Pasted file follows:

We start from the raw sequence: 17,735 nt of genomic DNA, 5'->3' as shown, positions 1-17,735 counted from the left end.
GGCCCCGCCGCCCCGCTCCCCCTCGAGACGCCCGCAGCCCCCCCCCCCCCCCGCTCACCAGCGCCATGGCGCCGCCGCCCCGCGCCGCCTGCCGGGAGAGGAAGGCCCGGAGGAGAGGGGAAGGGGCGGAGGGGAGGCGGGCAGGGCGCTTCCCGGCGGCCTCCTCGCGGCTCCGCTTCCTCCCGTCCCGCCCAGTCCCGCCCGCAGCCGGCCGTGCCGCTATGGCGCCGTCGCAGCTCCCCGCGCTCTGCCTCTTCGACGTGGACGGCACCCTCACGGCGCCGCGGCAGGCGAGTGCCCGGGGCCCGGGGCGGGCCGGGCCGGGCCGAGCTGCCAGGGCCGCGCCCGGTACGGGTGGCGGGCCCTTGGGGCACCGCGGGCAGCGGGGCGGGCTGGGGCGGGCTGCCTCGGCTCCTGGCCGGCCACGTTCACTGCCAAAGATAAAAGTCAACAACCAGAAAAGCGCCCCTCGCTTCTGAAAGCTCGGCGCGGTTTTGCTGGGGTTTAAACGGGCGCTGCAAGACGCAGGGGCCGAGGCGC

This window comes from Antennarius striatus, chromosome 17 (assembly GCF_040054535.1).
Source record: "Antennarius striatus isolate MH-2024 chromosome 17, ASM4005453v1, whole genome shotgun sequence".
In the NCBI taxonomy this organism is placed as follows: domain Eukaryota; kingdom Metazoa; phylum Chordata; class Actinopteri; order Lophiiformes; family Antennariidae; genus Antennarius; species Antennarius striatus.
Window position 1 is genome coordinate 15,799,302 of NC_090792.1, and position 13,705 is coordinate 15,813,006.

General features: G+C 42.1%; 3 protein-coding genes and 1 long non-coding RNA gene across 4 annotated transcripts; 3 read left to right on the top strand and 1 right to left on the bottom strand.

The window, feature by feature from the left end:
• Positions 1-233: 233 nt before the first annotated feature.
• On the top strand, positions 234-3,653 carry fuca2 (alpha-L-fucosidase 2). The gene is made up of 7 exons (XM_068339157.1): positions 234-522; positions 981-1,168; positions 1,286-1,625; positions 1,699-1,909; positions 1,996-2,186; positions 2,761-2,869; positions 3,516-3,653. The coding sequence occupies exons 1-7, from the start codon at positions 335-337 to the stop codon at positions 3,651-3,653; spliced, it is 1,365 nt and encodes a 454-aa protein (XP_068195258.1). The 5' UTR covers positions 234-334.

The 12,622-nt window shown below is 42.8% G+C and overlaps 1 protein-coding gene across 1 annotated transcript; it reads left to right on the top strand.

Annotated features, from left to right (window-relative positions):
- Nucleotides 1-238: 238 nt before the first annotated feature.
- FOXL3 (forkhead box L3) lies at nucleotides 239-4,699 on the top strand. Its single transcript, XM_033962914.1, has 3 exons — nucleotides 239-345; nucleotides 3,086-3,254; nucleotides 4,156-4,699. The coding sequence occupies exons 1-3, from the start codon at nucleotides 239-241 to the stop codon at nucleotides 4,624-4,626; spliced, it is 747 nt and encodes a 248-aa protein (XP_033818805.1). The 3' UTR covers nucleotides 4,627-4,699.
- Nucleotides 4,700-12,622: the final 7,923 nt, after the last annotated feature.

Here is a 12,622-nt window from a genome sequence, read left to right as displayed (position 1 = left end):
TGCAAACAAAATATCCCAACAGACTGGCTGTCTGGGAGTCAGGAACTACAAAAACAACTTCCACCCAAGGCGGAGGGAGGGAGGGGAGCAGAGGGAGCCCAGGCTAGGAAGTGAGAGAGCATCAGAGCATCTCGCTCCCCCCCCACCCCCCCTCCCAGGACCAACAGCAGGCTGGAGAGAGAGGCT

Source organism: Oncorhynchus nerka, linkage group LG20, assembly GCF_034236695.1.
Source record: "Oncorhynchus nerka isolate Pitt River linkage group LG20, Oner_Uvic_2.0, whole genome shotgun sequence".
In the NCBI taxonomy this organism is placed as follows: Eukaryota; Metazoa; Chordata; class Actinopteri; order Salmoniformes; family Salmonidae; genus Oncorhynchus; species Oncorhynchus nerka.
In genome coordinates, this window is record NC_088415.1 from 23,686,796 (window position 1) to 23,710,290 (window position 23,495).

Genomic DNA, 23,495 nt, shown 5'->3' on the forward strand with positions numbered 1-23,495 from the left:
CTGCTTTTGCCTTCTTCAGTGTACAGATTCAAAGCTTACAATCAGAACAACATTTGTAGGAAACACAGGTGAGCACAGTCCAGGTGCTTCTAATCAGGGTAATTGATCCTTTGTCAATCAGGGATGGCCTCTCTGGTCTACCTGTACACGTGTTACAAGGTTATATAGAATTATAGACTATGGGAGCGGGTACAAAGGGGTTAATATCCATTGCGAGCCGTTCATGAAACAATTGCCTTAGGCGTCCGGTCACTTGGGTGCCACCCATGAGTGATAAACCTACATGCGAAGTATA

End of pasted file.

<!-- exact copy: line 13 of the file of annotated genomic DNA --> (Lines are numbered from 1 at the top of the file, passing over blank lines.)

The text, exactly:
- Nucleotides 1-238: 238 nt before the first annotated feature.